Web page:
Another challenge in making photographs of the night sky
On a summer camping trip with my family some years ago, I attempted to make a star trail picture showing Mt Hood in Oregon as reflected in one of the nearby alpine lakes. Unfortunately, that remote location was not quite remote enough, and I found that other campers were intruding on my composition.
Thwarted by the after-hours popularity of Trillium Lake, I studied the map looking for another lake, with even more stringent constraints. It must be on a southern line from Mt Hood in order to capture the circular motion of stars centered above its summit, and it must not be so far away as to diminish its size in the composition. There must be road access to the south end of the lake, and it would be nice if it weren’t in the midst of a busy campground or other population center.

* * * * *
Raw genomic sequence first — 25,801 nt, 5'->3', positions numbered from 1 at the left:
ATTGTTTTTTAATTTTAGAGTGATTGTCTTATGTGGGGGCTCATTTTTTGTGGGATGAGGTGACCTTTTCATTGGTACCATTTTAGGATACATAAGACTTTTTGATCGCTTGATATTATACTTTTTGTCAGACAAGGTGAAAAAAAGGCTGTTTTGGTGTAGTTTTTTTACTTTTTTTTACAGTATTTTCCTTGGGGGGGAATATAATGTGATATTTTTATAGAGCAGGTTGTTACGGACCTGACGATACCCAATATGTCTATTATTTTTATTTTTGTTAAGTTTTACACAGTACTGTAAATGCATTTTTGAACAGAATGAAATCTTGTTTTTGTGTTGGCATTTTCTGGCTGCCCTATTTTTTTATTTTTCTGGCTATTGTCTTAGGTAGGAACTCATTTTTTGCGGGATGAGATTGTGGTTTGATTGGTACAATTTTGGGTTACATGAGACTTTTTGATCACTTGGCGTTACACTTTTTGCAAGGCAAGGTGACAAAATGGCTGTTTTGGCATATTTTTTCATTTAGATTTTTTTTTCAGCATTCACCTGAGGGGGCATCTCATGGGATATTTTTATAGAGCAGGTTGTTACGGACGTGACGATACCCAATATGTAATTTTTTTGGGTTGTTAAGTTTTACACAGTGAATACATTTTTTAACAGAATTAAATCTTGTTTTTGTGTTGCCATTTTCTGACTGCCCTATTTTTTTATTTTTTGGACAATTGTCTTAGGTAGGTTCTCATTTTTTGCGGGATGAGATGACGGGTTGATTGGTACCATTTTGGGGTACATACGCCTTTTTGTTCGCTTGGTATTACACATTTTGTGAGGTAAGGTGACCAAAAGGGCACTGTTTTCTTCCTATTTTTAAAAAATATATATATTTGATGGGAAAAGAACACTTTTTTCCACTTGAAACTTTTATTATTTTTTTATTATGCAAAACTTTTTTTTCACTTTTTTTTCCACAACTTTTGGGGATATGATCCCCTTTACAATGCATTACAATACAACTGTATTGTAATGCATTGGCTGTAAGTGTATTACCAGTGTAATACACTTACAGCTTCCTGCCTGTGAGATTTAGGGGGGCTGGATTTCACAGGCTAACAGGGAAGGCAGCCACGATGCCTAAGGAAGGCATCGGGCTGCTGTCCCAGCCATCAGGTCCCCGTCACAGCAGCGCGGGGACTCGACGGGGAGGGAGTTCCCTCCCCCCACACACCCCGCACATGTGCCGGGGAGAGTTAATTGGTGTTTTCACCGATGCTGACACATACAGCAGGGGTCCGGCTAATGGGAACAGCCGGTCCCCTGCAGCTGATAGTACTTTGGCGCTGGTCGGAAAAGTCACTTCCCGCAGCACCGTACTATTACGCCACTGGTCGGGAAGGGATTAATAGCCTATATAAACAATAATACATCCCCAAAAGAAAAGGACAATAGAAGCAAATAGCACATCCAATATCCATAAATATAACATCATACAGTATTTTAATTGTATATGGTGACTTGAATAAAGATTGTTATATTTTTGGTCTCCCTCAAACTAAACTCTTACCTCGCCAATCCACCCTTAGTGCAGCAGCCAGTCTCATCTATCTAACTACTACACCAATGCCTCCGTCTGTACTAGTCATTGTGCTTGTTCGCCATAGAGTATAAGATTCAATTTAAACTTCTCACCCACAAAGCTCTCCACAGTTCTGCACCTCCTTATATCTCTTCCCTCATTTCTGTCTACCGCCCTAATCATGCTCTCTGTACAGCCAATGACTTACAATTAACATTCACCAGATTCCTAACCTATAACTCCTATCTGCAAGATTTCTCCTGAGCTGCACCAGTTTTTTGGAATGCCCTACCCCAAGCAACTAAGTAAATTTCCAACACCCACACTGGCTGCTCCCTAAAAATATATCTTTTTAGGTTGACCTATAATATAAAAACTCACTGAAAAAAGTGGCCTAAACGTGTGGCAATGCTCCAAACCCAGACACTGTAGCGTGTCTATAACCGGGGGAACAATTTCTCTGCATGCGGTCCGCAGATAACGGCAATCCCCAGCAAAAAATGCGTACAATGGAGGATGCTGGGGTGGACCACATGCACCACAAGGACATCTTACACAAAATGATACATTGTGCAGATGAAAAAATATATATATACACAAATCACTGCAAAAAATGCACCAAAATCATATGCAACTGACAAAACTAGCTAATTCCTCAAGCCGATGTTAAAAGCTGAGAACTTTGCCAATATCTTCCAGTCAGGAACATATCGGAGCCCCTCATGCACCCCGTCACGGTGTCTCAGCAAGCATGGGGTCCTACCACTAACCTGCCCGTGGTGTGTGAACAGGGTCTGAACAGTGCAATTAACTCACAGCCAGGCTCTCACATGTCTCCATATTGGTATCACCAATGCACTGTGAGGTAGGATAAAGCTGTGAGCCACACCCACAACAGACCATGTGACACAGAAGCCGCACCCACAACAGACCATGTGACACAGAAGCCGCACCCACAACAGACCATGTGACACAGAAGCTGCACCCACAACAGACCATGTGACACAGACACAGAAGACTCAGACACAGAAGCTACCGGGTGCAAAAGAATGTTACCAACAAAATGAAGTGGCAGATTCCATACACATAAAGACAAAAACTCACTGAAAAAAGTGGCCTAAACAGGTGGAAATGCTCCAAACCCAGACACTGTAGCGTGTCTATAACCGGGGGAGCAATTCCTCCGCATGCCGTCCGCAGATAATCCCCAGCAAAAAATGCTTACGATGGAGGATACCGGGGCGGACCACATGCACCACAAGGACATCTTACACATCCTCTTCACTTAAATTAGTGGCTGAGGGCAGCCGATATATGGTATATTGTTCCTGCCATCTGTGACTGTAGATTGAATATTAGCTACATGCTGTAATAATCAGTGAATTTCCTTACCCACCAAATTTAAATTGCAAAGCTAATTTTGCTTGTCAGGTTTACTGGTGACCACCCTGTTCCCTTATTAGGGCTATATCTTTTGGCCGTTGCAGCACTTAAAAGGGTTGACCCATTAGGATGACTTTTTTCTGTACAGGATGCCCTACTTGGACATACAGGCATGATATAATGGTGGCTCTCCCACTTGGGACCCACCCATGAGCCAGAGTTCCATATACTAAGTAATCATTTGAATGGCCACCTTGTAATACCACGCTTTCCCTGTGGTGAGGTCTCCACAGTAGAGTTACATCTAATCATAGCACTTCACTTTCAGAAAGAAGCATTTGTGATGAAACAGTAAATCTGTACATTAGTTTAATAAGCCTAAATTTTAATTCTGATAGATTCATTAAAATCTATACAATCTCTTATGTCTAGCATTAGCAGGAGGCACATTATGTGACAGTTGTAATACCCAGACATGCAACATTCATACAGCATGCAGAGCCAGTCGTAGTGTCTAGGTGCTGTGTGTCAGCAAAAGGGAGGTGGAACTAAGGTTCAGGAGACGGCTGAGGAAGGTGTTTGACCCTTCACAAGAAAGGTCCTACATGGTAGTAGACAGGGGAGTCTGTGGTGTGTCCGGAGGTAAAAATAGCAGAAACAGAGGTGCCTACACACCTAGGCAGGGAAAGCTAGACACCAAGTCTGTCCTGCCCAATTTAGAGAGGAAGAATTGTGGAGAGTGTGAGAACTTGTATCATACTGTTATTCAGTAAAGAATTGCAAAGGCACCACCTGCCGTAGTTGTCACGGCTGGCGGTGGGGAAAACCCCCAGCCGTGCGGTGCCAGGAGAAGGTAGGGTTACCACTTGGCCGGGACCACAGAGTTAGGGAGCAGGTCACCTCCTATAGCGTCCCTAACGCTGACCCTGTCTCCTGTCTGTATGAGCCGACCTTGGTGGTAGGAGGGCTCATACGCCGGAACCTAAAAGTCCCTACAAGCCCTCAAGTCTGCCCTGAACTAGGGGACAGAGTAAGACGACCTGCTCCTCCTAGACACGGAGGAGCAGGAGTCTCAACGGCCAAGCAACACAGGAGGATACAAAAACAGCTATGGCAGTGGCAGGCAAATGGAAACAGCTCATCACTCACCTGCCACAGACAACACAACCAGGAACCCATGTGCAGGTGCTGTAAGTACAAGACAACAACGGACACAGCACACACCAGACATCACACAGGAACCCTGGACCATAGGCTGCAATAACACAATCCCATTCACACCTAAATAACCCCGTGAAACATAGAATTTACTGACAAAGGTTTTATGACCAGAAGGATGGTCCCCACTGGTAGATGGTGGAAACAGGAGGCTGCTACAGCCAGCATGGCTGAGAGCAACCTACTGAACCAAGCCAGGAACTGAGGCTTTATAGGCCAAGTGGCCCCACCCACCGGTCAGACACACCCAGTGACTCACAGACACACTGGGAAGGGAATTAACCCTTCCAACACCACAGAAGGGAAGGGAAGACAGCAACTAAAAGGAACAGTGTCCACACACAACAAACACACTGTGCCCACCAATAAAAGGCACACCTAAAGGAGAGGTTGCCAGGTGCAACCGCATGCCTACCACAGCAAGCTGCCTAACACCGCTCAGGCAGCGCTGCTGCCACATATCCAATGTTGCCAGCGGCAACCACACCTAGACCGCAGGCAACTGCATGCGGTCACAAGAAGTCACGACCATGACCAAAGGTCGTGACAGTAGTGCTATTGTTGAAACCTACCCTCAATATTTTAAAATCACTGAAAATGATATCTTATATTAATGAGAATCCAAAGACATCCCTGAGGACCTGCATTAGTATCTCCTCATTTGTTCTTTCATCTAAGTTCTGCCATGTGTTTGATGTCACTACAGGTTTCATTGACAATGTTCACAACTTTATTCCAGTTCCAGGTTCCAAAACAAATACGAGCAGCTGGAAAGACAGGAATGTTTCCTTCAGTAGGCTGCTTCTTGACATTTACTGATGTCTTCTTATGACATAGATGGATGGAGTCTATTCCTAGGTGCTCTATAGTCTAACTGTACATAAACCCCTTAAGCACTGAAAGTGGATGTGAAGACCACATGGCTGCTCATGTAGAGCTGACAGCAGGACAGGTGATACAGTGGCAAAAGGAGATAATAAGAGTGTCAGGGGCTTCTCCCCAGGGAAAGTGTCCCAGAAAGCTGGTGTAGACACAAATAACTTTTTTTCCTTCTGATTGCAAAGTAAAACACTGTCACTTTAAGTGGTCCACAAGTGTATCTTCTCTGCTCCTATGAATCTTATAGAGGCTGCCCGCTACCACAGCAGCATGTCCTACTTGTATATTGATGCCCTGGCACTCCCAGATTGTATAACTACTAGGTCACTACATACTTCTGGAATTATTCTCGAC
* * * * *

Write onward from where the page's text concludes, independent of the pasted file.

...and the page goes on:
Remarkably, there was such a place: Frog Lake. A bit further away than Trillium, but a picnic area at the south end would be unused at night. The lake was small enough that it could calm easily if the wind died. I inspected it during the day to figure out my camera positions and to learn my way around, anticipating a nighttime setup. Then I waited for dark.
The efforts of keeping up with my teenage son during our daytime hikes did not wear down my eagerness, though there is a strong tendency to slow down during the evening campfire and even more as people all around are finding warm refuge in their sleeping bags for the night. This is a difficult moment, to fight the comfort and overcome the natural inertia, to break away and commit to an evening of tending cameras in a cold and unfamiliar place.